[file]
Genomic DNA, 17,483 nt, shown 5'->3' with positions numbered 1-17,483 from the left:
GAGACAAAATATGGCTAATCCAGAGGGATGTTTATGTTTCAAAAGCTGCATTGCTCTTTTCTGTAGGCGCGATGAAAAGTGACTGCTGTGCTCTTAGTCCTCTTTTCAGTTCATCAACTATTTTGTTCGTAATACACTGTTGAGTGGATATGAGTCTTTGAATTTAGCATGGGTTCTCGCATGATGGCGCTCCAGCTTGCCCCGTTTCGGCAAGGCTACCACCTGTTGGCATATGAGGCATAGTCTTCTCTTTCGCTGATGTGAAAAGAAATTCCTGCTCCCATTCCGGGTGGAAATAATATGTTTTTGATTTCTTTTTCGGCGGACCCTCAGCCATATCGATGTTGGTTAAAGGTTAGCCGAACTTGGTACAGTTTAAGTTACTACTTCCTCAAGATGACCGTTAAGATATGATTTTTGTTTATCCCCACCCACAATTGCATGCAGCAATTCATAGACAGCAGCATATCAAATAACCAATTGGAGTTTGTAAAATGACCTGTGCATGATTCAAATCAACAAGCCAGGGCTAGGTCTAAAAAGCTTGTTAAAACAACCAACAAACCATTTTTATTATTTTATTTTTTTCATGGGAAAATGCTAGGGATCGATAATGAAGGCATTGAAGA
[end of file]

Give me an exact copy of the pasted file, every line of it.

Genomic DNA, 17,483 nt, shown 5'->3' with positions numbered 1-17,483 from the left:
GAGACAAAATATGGCTAATCCAGAGGGATGTTTATGTTTCAAAAGCTGCATTGCTCTTTTCTGTAGGCGCGATGAAAAGTGACTGCTGTGCTCTTAGTCCTCTTTTCAGTTCATCAACTATTTTGTTCGTAATACACTGTTGAGTGGATATGAGTCTTTGAATTTAGCATGGGTTCTCGCATGATGGCGCTCCAGCTTGCCCCGTTTCGGCAAGGCTACCACCTGTTGGCATATGAGGCATAGTCTTCTCTTTCGCTGATGTGAAAAGAAATTCCTGCTCCCATTCCGGGTGGAAATAATATGTTTTTGATTTCTTTTTCGGCGGACCCTCAGCCATATCGATGTTGGTTAAAGGTTAGCCGAACTTGGTACAGTTTAAGTTACTACTTCCTCAAGATGACCGTTAAGATATGATTTTTGTTTATCCCCACCCACAATTGCATGCAGCAATTCATAGACAGCAGCATATCAAATAACCAATTGGAGTTTGTAAAATGACCTGTGCATGATTCAAATCAACAAGCCAGGGCTAGGTCTAAAAAGCTTGTTAAAACAACCAACAAACCATTTTTATTATTTTATTTTTTTCATGGGAAAATGCTAGGGATCGATAATGAAGGCATTGAAGA